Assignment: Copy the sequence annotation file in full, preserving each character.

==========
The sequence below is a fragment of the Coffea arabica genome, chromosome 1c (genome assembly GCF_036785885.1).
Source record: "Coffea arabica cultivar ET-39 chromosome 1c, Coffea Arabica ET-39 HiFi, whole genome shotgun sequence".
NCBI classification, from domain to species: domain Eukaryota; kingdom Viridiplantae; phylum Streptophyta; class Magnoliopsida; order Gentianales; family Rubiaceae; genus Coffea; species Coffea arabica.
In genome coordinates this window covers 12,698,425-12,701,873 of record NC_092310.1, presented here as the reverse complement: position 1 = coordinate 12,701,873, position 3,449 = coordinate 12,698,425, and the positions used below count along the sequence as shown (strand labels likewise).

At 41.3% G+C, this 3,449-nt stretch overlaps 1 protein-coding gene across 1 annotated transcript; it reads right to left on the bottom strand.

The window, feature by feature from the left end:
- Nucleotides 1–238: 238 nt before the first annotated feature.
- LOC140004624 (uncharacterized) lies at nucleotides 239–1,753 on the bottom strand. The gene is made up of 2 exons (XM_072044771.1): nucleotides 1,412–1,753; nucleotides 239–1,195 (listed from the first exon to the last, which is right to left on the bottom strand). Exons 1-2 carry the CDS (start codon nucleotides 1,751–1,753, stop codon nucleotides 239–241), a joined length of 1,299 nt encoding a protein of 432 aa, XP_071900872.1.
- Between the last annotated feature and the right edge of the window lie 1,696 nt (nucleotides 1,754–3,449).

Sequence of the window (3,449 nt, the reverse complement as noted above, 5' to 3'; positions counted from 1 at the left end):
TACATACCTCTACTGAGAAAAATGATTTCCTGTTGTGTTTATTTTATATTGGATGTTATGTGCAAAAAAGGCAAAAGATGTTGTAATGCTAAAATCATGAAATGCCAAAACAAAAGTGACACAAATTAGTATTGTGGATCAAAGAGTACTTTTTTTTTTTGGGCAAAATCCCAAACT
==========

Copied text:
The sequence below is a fragment of the Coffea arabica genome, chromosome 1c (genome assembly GCF_036785885.1).
Source record: "Coffea arabica cultivar ET-39 chromosome 1c, Coffea Arabica ET-39 HiFi, whole genome shotgun sequence".
NCBI classification, from domain to species: domain Eukaryota; kingdom Viridiplantae; phylum Streptophyta; class Magnoliopsida; order Gentianales; family Rubiaceae; genus Coffea; species Coffea arabica.
In genome coordinates this window covers 12,698,425-12,701,873 of record NC_092310.1, presented here as the reverse complement: position 1 = coordinate 12,701,873, position 3,449 = coordinate 12,698,425, and the positions used below count along the sequence as shown (strand labels likewise).

At 41.3% G+C, this 3,449-nt stretch overlaps 1 protein-coding gene across 1 annotated transcript; it reads right to left on the bottom strand.

The window, feature by feature from the left end:
- Nucleotides 1–238: 238 nt before the first annotated feature.
- LOC140004624 (uncharacterized) lies at nucleotides 239–1,753 on the bottom strand. The gene is made up of 2 exons (XM_072044771.1): nucleotides 1,412–1,753; nucleotides 239–1,195 (listed from the first exon to the last, which is right to left on the bottom strand). Exons 1-2 carry the CDS (start codon nucleotides 1,751–1,753, stop codon nucleotides 239–241), a joined length of 1,299 nt encoding a protein of 432 aa, XP_071900872.1.
- Between the last annotated feature and the right edge of the window lie 1,696 nt (nucleotides 1,754–3,449).

Sequence of the window (3,449 nt, the reverse complement as noted above, 5' to 3'; positions counted from 1 at the left end):
TACATACCTCTACTGAGAAAAATGATTTCCTGTTGTGTTTATTTTATATTGGATGTTATGTGCAAAAAAGGCAAAAGATGTTGTAATGCTAAAATCATGAAATGCCAAAACAAAAGTGACACAAATTAGTATTGTGGATCAAAGAGTACTTTTTTTTTTTGGGCAAAATCCCAAACT